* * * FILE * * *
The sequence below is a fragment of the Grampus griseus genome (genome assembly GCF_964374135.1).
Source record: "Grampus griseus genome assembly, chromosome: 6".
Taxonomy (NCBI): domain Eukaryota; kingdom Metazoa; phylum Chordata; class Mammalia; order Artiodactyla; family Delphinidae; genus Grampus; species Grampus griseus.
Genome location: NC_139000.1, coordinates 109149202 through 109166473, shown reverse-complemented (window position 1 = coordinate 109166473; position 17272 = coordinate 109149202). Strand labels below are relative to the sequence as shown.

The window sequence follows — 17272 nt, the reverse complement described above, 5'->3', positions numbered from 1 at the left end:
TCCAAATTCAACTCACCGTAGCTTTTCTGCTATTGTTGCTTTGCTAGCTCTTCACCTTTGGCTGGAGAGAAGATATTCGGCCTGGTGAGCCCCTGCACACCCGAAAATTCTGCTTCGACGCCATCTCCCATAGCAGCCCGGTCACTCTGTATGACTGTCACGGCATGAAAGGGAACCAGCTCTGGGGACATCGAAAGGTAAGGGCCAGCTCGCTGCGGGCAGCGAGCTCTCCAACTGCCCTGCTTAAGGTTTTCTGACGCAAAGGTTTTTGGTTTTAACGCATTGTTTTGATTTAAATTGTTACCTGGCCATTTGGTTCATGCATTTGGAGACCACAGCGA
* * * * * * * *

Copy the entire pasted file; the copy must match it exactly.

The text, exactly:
The sequence below is a fragment of the Grampus griseus genome (genome assembly GCF_964374135.1).
Source record: "Grampus griseus genome assembly, chromosome: 6".
Taxonomy (NCBI): domain Eukaryota; kingdom Metazoa; phylum Chordata; class Mammalia; order Artiodactyla; family Delphinidae; genus Grampus; species Grampus griseus.
Genome location: NC_139000.1, coordinates 109149202 through 109166473, shown reverse-complemented (window position 1 = coordinate 109166473; position 17272 = coordinate 109149202). Strand labels below are relative to the sequence as shown.

The window sequence follows — 17272 nt, the reverse complement described above, 5'->3', positions numbered from 1 at the left end:
TCCAAATTCAACTCACCGTAGCTTTTCTGCTATTGTTGCTTTGCTAGCTCTTCACCTTTGGCTGGAGAGAAGATATTCGGCCTGGTGAGCCCCTGCACACCCGAAAATTCTGCTTCGACGCCATCTCCCATAGCAGCCCGGTCACTCTGTATGACTGTCACGGCATGAAAGGGAACCAGCTCTGGGGACATCGAAAGGTAAGGGCCAGCTCGCTGCGGGCAGCGAGCTCTCCAACTGCCCTGCTTAAGGTTTTCTGACGCAAAGGTTTTTGGTTTTAACGCATTGTTTTGATTTAAATTGTTACCTGGCCATTTGGTTCATGCATTTGGAGACCACAGCGA